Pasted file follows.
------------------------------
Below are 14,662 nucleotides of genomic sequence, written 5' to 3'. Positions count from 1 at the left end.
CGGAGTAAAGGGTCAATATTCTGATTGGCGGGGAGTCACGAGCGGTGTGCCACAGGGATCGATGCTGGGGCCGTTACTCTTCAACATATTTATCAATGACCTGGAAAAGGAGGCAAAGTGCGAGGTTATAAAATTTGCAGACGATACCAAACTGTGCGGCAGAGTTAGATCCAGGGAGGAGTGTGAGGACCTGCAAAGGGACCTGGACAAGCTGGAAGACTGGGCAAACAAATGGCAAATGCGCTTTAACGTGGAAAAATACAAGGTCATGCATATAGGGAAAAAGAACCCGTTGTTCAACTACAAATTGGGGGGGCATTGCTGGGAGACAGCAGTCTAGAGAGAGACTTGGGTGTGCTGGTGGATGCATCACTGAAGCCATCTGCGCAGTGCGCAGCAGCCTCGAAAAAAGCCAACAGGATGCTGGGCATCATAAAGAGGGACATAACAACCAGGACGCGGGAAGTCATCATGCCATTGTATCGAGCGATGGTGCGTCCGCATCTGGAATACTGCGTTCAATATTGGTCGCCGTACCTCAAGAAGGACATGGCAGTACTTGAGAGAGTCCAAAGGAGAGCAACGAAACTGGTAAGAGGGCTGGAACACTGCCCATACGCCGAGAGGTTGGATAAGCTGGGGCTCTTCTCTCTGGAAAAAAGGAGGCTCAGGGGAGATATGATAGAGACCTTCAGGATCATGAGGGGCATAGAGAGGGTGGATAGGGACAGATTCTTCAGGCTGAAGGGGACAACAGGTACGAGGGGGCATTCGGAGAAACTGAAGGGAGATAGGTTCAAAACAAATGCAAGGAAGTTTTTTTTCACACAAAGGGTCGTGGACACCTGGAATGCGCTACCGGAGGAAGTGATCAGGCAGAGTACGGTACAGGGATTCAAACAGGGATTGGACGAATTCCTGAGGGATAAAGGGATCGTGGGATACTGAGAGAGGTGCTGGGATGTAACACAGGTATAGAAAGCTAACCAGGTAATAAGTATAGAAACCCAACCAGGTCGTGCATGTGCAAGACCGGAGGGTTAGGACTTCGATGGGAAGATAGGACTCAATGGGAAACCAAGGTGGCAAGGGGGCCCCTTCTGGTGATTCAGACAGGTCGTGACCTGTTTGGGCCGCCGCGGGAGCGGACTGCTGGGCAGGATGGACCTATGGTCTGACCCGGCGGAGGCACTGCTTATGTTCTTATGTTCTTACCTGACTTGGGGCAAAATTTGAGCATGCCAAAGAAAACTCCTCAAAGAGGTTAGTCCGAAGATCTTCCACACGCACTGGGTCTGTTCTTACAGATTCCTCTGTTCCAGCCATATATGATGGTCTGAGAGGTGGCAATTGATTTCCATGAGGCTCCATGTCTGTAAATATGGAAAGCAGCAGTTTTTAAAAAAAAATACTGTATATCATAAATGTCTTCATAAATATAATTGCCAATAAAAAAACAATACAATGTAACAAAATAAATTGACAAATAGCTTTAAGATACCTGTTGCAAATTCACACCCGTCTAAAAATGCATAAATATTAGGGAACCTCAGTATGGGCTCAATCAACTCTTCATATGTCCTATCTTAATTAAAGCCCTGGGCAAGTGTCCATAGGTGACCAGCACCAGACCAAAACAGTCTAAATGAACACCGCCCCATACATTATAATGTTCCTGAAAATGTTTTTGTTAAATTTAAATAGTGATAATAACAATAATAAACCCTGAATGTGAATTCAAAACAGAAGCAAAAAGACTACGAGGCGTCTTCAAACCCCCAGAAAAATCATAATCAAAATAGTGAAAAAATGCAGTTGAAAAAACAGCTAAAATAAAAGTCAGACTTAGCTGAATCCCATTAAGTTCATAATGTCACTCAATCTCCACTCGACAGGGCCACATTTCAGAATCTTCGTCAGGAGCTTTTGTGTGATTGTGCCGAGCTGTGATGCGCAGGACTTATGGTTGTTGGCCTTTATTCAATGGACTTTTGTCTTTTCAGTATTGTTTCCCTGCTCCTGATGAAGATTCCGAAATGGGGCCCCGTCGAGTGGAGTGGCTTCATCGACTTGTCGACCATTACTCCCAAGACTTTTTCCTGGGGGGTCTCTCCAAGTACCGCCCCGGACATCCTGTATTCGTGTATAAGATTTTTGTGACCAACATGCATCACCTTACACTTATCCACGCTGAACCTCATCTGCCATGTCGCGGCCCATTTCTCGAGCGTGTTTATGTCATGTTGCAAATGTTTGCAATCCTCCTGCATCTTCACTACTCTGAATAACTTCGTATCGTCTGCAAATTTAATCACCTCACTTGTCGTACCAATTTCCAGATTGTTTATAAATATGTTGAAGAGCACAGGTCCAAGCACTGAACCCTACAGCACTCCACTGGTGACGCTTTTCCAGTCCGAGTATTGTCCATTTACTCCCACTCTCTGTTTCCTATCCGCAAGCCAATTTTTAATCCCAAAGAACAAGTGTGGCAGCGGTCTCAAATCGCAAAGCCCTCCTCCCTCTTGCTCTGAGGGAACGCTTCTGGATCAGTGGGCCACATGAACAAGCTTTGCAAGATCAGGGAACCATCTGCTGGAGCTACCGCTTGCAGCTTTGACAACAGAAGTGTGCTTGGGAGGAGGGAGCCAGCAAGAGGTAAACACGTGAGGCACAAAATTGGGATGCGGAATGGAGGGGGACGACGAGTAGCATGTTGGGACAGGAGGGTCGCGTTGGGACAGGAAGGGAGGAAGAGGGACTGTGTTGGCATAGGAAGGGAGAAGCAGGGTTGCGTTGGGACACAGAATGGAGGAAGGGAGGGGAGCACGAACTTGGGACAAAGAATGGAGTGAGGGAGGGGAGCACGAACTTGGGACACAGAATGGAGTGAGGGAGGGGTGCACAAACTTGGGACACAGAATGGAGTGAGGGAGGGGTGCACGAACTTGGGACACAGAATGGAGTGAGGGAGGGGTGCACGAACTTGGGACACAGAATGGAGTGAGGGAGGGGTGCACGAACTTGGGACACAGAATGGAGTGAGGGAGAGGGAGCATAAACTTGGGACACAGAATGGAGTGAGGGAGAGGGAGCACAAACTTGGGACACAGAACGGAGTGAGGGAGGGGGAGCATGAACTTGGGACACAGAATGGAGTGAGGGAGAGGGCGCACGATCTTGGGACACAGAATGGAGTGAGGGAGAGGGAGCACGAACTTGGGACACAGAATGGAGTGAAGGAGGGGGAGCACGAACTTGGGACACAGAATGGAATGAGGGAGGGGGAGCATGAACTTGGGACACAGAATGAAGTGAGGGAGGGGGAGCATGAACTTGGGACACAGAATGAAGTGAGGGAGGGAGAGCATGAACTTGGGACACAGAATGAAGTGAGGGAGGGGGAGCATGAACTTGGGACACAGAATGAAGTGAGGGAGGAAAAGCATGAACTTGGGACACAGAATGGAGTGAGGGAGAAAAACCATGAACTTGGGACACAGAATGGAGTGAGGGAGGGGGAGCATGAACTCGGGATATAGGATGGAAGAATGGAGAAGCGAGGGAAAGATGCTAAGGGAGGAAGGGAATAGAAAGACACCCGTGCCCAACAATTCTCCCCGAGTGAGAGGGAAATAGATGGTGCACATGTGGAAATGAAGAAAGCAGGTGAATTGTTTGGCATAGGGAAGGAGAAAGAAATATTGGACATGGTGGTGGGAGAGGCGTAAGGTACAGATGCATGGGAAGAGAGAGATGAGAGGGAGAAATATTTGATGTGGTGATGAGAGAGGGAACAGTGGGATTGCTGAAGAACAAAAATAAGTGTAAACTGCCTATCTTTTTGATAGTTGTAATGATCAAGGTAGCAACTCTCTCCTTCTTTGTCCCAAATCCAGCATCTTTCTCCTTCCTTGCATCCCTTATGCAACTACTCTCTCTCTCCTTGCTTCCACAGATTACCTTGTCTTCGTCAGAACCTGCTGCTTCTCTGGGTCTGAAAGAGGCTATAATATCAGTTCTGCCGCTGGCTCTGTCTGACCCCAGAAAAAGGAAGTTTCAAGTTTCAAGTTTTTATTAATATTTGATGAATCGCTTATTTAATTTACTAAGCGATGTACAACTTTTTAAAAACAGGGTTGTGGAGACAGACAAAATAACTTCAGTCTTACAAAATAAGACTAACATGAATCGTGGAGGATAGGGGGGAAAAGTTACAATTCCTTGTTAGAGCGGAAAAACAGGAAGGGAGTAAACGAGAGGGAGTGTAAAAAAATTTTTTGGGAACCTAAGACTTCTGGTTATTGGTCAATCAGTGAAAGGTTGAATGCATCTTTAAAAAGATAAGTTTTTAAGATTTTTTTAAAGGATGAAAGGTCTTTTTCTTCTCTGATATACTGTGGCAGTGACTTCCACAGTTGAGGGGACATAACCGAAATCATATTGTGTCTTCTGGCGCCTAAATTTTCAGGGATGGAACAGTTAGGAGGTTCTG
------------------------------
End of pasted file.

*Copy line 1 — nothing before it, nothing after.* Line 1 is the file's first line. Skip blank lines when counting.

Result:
Below are 14,662 nucleotides of genomic sequence, written 5' to 3'. Positions count from 1 at the left end.